SCOTUS: Opioid Regulation Case May, Some Say, Determine Who Patients Seek for Help

By Noe Herrera

WASHINGTON, DC – Dr. Xiulu Ruan and Dr. Shakeel Kahn, both convicted for peddling opioids, have appealed their cases to the Supreme Court of the U.S./SCOTUS – legal advocates and medical experts suggest this may help determine whether patients in severe pain seek help from doctors or drug dealers.

According to a press release from the Department of Justice, Dr. Ruan was convicted in the Southern District of Alabama and sentenced to 21 years in prison and was ordered to pay more than $13 million along with his co-defendant, Dr. Couch.

The Star Tribune reported that Dr. Kahn was convicted in Wyoming and sentenced to 25 years in prison. Both cases have been appealed and will soon be reviewed by SCOTUS in the following months.

The Ruan and Kahn Supreme Court cases have allowed numerous physician, treatment, and legal advocacy groups a legal opening to argue that strict control over doctors’ ability to prescribe controlled substances may create “a medical climate where doctors neglect appropriate pain treatment,” according to Bloomberg Law.

Moreover, lawyers and medical experts are bringing light to the issue of inflexible policies and record keeping that may strain the trust between patients and doctors.

According to nature.com, a peer-reviewed science journal, while “sensible prescribing can reduce opioid abuse and overdose risk… restricting the access of people with chronic pain to prescription opioids could send them scrambling for other options.”

Additionally, the science journal said while the number of people who require traditional opioid medication is relatively low, “people who are put at most risk by this response to the opioid crisis are those with chronic pain who receive long-term opioid therapy” including more than five million to eight million patients in the United States in 2014.

The misinterpretation of the intent of CDC guidelines is to blame for strict policies that pressure clinicians to avoid opioid treatment altogether, the journal notes.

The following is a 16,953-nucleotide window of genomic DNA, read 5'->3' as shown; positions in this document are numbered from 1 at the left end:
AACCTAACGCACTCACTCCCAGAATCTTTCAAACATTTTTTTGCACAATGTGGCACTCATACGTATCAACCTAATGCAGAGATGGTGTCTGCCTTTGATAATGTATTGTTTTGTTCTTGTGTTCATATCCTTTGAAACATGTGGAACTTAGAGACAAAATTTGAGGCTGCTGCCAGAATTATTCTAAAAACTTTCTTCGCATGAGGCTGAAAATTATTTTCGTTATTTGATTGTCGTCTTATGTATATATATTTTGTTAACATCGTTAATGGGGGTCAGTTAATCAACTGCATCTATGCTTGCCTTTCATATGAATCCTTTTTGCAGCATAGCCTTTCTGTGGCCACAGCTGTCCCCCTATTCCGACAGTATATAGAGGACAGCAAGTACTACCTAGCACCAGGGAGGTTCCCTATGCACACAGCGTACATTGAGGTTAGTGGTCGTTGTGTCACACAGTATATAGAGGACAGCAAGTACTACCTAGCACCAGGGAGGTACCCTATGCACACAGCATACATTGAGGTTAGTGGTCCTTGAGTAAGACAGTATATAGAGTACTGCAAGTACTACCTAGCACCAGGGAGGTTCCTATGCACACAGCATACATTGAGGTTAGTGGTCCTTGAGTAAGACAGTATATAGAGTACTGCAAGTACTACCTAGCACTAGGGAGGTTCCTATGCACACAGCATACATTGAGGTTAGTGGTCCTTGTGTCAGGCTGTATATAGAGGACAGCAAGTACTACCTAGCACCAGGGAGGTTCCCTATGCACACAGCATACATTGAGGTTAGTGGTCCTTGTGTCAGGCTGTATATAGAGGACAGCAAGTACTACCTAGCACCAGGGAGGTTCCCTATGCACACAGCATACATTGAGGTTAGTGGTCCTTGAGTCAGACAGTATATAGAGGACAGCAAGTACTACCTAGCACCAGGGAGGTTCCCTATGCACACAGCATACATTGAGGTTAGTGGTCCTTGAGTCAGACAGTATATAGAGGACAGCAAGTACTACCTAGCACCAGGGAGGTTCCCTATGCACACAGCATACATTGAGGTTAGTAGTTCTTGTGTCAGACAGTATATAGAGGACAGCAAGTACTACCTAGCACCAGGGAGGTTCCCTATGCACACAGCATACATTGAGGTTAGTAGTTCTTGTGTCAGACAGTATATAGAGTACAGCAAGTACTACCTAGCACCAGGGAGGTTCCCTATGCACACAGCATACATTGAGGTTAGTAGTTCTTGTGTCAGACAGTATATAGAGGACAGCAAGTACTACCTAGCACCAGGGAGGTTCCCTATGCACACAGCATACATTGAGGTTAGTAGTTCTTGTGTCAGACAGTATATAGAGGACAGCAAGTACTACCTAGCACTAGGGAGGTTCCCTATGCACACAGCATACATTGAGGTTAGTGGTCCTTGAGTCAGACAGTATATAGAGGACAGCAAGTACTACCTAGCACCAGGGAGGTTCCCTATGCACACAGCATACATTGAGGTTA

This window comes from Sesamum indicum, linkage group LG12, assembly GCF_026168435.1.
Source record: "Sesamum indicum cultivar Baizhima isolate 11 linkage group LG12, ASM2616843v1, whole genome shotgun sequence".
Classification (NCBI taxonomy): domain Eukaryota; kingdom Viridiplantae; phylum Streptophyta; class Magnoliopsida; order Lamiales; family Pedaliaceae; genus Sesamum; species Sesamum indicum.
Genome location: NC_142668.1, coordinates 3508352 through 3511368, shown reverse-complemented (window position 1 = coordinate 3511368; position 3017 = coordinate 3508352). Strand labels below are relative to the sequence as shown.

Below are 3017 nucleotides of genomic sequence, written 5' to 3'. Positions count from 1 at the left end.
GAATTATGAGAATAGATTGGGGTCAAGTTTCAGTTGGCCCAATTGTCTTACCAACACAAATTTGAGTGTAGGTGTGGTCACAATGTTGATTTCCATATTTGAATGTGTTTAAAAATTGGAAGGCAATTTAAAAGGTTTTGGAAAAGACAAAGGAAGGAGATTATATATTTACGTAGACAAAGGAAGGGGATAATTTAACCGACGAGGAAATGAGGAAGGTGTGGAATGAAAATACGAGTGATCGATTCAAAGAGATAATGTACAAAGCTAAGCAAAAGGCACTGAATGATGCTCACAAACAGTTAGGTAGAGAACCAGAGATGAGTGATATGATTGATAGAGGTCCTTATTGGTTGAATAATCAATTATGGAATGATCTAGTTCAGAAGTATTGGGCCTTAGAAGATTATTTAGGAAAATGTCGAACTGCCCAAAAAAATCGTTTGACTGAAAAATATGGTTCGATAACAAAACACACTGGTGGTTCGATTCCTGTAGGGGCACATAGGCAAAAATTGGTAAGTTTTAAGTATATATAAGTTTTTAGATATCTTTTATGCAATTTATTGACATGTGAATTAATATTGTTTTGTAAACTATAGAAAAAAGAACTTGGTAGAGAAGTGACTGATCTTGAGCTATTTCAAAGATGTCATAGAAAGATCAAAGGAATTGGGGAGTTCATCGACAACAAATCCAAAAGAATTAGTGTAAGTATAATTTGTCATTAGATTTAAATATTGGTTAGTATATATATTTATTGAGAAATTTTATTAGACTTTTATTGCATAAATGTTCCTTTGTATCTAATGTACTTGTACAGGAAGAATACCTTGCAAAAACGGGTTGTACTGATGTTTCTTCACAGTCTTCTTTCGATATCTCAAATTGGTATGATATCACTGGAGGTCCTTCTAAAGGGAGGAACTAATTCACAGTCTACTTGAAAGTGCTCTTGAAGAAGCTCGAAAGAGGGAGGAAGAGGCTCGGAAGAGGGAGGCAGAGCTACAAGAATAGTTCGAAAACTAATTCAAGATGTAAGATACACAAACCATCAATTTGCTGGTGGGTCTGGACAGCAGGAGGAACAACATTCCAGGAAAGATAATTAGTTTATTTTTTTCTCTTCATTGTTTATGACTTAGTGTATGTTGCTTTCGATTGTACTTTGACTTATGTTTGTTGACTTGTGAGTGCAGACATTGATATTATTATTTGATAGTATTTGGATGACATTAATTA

Jane Orient, a physician and executive director of the Association of American Physicians and Surgeons stated “any doctors aware of what happened to Dr. Ruan will say, ‘hey, I’m not touching these controlled substances, in response to their own financial incentives rather than the legitimate medical needs of their patients.’”

Pooja Lagisetty, a physician investigator at the University of Michigan, said to Bloomberg Law, “if we are closing our doors to patients who have been on long-term opioids or need opioids for their pain, then we’re essentially asking our patients to find pain relief outside of the medical system…we’re essentially asking them to go into an unregulated system that could be more harmful than good.”

According to the Centers for Disease Control, overdoses rose during the COVID-19 pandemic and there were an estimated 100,000 deaths in an annual report in April 2021.

And Harry Nelson, a health-care attorney, there was a “huge uptick in the severity of enforcement” regarding Opioid overuse and over prescribing, but yet “it’s never been worse than it is today.”

Nelson continued stating, “the vast majority of doctors prescribing has gone down dramatically, and the kind of patients they’ll prescribe” including those with painful medical conditions “has really shrunk.”

Michael Eisenstein, an author for Nature, wrote, “although the debate about the benefits of prescription controls is set to continue, there is broad agreement that the US health-care system as a whole has failed people with chronic pain.”

About The Author

Noe is a senior-standing undergraduate at UCSB majoring in the History of Public Policy and Law. He aspires to attend law school and focus on education policy.

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